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I'm looking for a library that will simplify working with SQL in C++. I'm aware that there are different ORM solutions (like those listed here), and I had a quick look over them, but I'm probably looking for something different (not exactly ORM), so if you could help...

I want something that won't encapsulate access to the database etc, but will act more like request builder and binder, and I run the requests myself. I expect that this would allow me to simplify SQL handling and at the same time have access to run custom queries, without necessarily staying within the object model.

For the moment the closest thing I've found is this Database Template Library, which allows to define binding like this:

   boundIOs["INT_VALUE"]    == rowbuf.exampleInt;
   boundIOs["STRING_VALUE"] == rowbuf.exampleStr;

(column INT_VALUE is bound to exampleInt field of the object) and then run queries using such bindings, which I find quite convenient and flexible enough at the same time.

I'll definitely take a closer look to this library, but probably you could also suggest some other library/framework that uses similar ideas, and is more popular/mature/supported etc, or share your experience with this DTL library? Thanks.

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2 Answers 2

OTL has a prety nice interface that doesn't have an ORM model.

It uses streams to set/get bind variables. A simple example is shown below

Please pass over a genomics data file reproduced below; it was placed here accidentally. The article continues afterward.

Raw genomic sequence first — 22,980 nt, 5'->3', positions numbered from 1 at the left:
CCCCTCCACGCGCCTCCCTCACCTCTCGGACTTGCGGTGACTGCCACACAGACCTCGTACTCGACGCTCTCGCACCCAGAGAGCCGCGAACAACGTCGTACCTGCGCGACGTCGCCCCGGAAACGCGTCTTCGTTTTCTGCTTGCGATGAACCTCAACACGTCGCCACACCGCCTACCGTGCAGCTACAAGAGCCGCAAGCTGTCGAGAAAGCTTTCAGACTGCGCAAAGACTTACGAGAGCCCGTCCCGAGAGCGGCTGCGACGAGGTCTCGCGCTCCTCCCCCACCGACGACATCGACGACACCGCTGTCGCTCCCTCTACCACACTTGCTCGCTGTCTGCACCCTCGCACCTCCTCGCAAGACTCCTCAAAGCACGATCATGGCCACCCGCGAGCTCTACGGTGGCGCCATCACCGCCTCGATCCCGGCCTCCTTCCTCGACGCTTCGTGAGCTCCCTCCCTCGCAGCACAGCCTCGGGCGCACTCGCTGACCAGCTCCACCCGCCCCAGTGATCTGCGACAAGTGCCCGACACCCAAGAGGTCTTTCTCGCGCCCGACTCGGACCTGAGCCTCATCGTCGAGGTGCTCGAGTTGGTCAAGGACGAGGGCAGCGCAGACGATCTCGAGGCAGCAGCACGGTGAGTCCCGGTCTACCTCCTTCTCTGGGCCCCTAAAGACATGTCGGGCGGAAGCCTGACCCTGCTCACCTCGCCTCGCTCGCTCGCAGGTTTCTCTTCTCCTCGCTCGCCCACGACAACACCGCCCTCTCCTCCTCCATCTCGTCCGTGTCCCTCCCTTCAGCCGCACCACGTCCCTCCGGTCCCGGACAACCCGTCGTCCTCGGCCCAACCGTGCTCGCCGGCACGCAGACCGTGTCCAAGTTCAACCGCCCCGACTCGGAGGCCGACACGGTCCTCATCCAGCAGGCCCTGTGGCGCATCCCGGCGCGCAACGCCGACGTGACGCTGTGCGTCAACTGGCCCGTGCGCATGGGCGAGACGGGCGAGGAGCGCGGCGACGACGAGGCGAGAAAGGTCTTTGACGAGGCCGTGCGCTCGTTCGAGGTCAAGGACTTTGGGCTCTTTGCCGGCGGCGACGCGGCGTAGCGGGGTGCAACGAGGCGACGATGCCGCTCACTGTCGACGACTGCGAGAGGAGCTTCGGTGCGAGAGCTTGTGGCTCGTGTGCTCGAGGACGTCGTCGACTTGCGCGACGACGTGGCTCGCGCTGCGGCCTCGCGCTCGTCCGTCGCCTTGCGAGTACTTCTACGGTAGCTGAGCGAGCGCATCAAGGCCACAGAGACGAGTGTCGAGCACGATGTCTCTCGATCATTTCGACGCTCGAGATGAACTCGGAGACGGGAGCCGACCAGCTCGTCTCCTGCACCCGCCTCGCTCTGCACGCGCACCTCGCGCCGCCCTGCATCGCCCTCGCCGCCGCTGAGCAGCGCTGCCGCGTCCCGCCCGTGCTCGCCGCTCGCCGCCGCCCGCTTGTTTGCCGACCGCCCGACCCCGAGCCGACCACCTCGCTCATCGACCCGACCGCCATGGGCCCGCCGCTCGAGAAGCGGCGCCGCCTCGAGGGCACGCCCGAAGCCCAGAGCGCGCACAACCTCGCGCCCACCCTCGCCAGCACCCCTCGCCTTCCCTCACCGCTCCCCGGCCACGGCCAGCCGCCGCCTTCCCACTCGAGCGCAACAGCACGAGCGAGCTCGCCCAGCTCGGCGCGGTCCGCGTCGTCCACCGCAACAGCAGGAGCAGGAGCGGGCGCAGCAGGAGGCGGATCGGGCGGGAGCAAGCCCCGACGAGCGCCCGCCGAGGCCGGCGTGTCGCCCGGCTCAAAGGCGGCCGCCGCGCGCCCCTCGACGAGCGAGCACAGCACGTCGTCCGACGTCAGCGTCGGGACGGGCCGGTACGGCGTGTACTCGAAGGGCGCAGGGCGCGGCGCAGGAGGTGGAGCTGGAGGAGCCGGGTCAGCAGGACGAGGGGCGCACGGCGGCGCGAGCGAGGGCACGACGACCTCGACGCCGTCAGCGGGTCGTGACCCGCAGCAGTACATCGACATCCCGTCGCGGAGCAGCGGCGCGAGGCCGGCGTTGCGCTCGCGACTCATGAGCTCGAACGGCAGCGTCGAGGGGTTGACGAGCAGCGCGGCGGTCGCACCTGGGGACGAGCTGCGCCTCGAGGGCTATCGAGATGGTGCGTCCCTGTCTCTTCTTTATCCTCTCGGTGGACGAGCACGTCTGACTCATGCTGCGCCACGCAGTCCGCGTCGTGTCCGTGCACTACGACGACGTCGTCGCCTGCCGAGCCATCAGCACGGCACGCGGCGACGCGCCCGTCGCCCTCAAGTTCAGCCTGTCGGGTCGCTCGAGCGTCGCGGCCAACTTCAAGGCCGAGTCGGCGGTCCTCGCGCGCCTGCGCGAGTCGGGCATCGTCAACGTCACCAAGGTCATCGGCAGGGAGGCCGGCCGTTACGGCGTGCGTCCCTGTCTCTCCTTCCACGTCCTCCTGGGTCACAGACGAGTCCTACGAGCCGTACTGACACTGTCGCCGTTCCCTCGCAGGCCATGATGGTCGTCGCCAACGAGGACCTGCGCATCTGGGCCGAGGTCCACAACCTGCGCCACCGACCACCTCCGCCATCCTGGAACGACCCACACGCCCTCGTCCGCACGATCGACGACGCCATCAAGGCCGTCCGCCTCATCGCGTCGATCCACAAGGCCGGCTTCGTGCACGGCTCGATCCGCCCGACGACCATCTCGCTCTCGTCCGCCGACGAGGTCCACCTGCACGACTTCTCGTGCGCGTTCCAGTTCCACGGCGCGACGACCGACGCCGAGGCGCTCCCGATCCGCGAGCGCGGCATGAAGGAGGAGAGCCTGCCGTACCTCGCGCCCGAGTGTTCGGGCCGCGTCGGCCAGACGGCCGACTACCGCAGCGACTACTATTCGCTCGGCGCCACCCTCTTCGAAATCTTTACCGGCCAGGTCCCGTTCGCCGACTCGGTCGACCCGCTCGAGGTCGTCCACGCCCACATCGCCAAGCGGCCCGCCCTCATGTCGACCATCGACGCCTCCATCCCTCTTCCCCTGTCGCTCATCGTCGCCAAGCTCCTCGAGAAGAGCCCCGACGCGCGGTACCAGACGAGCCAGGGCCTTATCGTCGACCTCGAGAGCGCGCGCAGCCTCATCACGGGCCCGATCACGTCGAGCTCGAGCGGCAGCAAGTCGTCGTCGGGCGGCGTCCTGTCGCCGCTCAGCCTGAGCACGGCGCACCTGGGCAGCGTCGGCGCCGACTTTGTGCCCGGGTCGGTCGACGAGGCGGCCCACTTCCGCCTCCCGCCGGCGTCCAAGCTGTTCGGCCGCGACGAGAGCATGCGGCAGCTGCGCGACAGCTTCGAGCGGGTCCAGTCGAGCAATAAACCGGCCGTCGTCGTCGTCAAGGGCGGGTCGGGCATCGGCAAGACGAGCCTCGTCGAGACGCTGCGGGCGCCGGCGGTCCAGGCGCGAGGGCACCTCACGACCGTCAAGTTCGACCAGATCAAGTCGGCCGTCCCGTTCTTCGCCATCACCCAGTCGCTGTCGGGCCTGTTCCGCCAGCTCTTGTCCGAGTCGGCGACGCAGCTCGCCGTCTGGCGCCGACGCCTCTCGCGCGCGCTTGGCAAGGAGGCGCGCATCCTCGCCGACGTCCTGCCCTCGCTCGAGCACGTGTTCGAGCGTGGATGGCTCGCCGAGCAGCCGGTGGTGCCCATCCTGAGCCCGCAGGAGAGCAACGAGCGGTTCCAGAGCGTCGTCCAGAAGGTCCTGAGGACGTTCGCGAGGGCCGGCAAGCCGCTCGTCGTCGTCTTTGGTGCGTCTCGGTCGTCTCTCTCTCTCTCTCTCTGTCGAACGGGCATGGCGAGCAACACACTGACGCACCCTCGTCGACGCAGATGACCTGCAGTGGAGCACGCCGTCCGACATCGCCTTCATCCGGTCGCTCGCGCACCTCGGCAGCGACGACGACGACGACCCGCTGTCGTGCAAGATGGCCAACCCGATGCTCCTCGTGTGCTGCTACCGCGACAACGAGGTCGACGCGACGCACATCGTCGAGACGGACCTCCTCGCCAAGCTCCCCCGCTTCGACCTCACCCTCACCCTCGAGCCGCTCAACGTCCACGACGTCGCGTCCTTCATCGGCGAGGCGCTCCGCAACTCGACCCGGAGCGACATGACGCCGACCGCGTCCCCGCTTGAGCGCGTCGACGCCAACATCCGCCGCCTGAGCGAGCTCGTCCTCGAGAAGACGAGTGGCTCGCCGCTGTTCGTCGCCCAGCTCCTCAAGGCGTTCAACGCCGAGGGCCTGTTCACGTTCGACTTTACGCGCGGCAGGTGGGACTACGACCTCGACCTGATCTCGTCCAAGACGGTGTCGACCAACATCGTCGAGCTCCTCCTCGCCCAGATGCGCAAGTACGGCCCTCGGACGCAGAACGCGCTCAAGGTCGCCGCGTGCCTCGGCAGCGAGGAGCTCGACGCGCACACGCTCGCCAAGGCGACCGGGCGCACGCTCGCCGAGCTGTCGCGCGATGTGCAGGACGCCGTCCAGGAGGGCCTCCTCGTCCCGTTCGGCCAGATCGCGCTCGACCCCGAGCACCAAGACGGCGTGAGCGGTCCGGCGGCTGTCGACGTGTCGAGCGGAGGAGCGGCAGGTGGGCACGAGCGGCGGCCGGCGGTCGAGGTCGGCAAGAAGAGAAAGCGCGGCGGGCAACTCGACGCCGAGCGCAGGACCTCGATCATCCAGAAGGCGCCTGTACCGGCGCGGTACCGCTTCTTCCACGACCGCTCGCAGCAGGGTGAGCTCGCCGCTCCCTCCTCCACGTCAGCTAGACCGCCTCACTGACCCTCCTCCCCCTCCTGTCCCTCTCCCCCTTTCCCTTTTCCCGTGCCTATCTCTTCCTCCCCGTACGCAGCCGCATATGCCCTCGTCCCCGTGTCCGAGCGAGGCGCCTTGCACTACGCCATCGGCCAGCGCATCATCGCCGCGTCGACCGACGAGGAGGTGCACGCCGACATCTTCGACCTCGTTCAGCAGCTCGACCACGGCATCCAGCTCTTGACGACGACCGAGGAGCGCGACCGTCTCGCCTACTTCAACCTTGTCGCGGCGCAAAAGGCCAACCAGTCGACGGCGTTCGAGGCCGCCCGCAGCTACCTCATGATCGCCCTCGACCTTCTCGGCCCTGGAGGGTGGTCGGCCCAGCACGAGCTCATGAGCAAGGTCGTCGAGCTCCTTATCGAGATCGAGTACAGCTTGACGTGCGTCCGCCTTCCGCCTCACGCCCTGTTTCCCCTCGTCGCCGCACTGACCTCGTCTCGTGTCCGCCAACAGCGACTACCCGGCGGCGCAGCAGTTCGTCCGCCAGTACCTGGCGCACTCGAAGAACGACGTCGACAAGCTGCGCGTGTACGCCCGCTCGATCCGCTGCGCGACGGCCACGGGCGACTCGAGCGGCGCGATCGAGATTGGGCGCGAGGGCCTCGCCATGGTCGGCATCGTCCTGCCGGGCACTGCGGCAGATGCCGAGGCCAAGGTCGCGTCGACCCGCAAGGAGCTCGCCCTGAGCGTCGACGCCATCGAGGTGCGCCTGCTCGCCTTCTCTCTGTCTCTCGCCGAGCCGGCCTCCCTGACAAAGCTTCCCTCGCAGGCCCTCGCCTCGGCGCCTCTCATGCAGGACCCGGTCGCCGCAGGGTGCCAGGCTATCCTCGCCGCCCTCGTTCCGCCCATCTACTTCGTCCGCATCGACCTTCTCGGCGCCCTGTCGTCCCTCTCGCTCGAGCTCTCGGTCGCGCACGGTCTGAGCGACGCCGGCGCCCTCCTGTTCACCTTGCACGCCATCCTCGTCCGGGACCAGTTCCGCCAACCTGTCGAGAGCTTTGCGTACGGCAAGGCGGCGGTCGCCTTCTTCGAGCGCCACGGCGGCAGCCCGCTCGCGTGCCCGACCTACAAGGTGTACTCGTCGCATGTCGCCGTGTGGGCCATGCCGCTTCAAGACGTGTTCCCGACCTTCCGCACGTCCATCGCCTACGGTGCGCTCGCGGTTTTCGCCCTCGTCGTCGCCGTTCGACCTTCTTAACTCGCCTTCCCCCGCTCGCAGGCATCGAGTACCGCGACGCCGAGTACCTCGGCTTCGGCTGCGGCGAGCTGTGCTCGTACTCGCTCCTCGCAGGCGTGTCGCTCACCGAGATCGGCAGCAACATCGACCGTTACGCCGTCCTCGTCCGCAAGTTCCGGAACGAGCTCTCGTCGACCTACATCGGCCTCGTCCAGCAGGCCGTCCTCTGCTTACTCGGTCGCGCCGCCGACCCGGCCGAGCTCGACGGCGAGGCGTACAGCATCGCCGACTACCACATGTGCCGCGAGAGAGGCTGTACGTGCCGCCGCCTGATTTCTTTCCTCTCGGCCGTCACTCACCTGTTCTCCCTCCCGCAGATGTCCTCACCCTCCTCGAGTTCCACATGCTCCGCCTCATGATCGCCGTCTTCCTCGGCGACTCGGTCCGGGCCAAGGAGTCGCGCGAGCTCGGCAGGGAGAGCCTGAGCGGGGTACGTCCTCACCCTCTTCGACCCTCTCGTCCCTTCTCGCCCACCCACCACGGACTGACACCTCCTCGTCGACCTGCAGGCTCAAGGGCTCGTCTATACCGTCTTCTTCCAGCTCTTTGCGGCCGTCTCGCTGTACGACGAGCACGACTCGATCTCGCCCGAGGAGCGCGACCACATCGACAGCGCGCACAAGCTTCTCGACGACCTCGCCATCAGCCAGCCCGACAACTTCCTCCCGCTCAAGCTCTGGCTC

otl_stream i(50, // buffer size
              "select * from test_tab where f1>=:f<int>" // SELECT statement,
              db // connect object
             ); 
i<<8; // assigning :f = 8

//execute query
while(!i.eof()){ // while not end-of-data
    i>>f1>>f2;
    cout<<"f1="<<f1<<", f2="<<f2<<endl;
}

You can see more examples here

Edit, showing how binding multiple variables is trivial

otl_stream i(50, // buffer size
              "select * from test_tab where f1>=:f<int> AND f2=:g<int> and f3=:h<int> and f4=:i<int>" // SELECT statement,
              db // connect object
             ); 
i << 8 << 10 << 12 << 42;

//execute query
while(!i.eof()){ // while not end-of-data
    i>>f1>>f2;
    cout<<"f1="<<f1<<", f2="<<f2<<endl;
}

As you can see, you define your placeholders and their types once f1>=:f<int> AND f2=:g<int>. You then stream your values into the query (which is typesafe) before executing it.

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I'm afraid this will not be convenient anymore as soon as I have more than 2 bound variables in my requests... Imagine a table with 10 columns that you need to bind to variables, and the corresponding binding - the DTL way seems to be more suitable for this, or am I missing something? –  Roman L Jan 24 '11 at 16:31
    
@7vies, binding multiple variables is trivial. i << rowbuf.exampleInt << rowbuf.exampleStr; is much shorter and simpler (IMHO) than boundIOs["INT_VALUE"]==rowbuf.exampleInt; boundIOs["STRING_VALUE"]==rowbuf.exampleStr; –  Glen Jan 24 '11 at 16:46
    
just as I said, it is trivial when you have 2 or 3 of them, but when you have much more it is way less obvious. For the moment I don't see much advantages of OTL over SOCI which also uses streams... –  Roman L Jan 24 '11 at 18:10
    
also, with DTL approach you can probably reuse the same binding in different requests, while with streams you have to re-do the binding again and again. –  Roman L Jan 24 '11 at 18:18
up vote 0 down vote accepted

Finally I didn't find any library not trying to hide the database access, most of the libraries try to be too much ORM-like. So I just took the DTL bind approach and wrote some text-processing helpers to build SQL requests that I need.

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